This week, as part of the Partner Introduction Series, we introduce you to our team at the Hamburg University of Applied Sciences (HAW), the coordinator of the BIO-PLASTICS EUROPE project. In this project, the HAW has been represented by 2 teams: the Research and Transfer Centre on Sustainability and Climate Change Management (abbr. in German FTZ-NK) which is coordinating the project and the Research group Environmental Analytics and Ecotoxicology examining the safety of the innovative bio-based plastics.
Pictured (left to right): Caterina Baars, Jasmin Röseler, Prof. Dr. Dr. Walter Leal, Dr. Jelena Barbir, Margarida Correia and Alexandros Lingos
The FTZ-NK team consists of Prof. Dr. Dr. Walter Leal, the coordinator of BIO-PLASTICS EUROPE, who is the head of the FTZ-NK with a main research focus on sustainable development and climate change. Dr. Jelena Barbir is the lead project manager of the project, with over 8 years of experience in project management and with a strong background in sustainable development, biodiversity conservation and climate change. Jasmin Röseler is the communication manager of the project with background in health sciences, and Cíntia Nunes is the FTZ-NK lawyer supporting legal aspects of the project. She is involved in developing a sustainability framework to maximize the impact of the project.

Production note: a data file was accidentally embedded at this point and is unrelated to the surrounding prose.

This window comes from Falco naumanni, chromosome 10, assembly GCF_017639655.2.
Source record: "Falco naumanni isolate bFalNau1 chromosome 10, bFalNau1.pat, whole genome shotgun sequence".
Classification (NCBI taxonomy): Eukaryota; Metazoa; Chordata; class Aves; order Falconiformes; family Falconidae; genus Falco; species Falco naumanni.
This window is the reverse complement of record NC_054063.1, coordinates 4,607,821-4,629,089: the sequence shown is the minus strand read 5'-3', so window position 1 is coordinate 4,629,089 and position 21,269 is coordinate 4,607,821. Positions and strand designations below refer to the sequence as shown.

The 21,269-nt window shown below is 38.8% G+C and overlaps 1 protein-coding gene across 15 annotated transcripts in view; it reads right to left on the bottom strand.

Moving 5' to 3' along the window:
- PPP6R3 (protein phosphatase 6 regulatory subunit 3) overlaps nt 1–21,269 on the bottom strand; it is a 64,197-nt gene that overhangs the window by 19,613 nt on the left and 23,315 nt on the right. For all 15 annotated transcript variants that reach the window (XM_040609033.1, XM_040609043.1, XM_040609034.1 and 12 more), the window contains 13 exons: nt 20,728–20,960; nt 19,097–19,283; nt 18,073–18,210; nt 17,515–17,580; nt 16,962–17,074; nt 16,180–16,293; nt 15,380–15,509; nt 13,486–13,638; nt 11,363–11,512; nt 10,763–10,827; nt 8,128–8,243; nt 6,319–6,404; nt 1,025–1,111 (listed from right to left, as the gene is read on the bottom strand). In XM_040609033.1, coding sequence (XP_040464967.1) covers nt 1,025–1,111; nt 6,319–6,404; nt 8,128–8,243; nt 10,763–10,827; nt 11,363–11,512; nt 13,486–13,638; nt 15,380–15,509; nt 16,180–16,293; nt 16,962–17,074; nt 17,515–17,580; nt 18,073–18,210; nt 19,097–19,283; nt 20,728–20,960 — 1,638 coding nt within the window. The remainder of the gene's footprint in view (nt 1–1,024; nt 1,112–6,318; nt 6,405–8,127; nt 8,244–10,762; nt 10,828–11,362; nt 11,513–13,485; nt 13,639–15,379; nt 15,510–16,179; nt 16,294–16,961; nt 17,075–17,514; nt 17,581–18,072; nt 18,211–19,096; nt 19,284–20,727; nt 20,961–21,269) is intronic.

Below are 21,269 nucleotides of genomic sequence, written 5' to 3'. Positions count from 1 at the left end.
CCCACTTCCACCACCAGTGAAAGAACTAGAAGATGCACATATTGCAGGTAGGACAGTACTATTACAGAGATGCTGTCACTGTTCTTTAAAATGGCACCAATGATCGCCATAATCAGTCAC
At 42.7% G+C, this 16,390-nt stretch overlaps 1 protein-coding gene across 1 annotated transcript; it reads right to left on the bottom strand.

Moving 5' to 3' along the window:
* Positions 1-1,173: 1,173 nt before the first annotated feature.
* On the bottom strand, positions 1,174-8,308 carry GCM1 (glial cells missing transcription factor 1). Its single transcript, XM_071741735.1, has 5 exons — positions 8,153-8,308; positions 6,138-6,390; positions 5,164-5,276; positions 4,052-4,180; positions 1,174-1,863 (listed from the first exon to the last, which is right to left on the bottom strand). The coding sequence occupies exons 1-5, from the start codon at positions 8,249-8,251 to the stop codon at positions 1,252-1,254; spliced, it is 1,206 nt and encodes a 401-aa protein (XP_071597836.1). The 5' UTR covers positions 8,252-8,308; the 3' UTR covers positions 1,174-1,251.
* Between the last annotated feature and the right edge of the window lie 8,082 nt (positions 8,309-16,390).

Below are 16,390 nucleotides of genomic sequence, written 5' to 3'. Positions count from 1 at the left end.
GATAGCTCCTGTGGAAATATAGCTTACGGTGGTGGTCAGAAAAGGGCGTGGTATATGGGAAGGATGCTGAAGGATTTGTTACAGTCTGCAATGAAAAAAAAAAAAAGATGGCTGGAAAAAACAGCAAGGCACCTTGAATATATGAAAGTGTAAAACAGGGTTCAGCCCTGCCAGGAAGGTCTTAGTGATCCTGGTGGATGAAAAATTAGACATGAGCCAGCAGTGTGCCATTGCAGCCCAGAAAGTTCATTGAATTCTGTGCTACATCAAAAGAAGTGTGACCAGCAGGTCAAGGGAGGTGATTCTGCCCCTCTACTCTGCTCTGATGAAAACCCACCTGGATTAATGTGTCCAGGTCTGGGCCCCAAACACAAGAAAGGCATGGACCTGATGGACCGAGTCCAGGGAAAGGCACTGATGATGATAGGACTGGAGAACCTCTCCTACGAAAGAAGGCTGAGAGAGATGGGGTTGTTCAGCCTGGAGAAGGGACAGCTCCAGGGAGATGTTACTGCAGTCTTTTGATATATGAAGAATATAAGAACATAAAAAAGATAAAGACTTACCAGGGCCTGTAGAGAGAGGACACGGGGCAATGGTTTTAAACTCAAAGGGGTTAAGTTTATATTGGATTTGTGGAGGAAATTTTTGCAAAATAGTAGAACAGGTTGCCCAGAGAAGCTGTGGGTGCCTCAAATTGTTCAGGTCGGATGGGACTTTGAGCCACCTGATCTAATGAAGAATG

Three interns are currently also part of the HAW team: Alexandros Lingos (from Greece), working on the HISCAP network and engaging Greek municipalities, Margarida Correia (from Portugal) assisting in the social media dissemination of the project, and Caterina Baars (from Germany), supporting project management and EBRN network.
Laboratory at the HAW (Silja Denise Kröger)
The scientific team consists of Prof. Dr. Gesine Witt and Silja Denise Kröger who are investigating the potential toxicity impacts of the newly developed bio-based plastics on the terrestrial and aquatic environment as well as the possible effects on human health. For this purpose, bio-based plastics produced in the project are tested for their biodegradability under laboratory and field conditions. For example, degradability tests have been performed in the water of the river Elbe as well as in home compost.
In addition, the potential effects of the release of chemicals from the bio-based plastics that result from their degradation were investigated. This, in turn, sets the stage for further development of those bio-based plastics that are known to be less hazardous to human and environmental health. The research work conducted under this objective will contribute to the development of the EU-wide harmonized biodegradability criteria (under outdoor and marine conditions) and a sustainability framework that will increase market transparency and improve waste management practices on land and at sea.